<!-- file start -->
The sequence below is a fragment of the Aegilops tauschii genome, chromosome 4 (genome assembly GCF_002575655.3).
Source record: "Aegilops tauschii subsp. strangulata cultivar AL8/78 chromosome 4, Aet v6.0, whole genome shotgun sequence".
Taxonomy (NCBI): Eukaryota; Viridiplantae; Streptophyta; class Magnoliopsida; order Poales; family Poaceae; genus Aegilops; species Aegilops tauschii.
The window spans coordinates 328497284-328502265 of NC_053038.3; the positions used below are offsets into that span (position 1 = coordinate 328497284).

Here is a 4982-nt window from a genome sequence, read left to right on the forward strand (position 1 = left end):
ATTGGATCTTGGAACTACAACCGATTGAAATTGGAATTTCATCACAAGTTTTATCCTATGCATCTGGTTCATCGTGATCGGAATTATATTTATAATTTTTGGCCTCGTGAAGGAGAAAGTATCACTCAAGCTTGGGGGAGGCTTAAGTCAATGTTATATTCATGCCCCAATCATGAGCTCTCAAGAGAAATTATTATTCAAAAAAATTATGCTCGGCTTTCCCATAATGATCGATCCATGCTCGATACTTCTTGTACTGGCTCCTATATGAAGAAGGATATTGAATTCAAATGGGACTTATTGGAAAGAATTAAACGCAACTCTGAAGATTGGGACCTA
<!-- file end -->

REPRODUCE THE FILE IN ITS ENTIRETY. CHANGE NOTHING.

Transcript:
The sequence below is a fragment of the Aegilops tauschii genome, chromosome 4 (genome assembly GCF_002575655.3).
Source record: "Aegilops tauschii subsp. strangulata cultivar AL8/78 chromosome 4, Aet v6.0, whole genome shotgun sequence".
Taxonomy (NCBI): Eukaryota; Viridiplantae; Streptophyta; class Magnoliopsida; order Poales; family Poaceae; genus Aegilops; species Aegilops tauschii.
The window spans coordinates 328497284-328502265 of NC_053038.3; the positions used below are offsets into that span (position 1 = coordinate 328497284).

Here is a 4982-nt window from a genome sequence, read left to right on the forward strand (position 1 = left end):
ATTGGATCTTGGAACTACAACCGATTGAAATTGGAATTTCATCACAAGTTTTATCCTATGCATCTGGTTCATCGTGATCGGAATTATATTTATAATTTTTGGCCTCGTGAAGGAGAAAGTATCACTCAAGCTTGGGGGAGGCTTAAGTCAATGTTATATTCATGCCCCAATCATGAGCTCTCAAGAGAAATTATTATTCAAAAAAATTATGCTCGGCTTTCCCATAATGATCGATCCATGCTCGATACTTCTTGTACTGGCTCCTATATGAAGAAGGATATTGAATTCAAATGGGACTTATTGGAAAGAATTAAACGCAACTCTGAAGATTGGGACCTA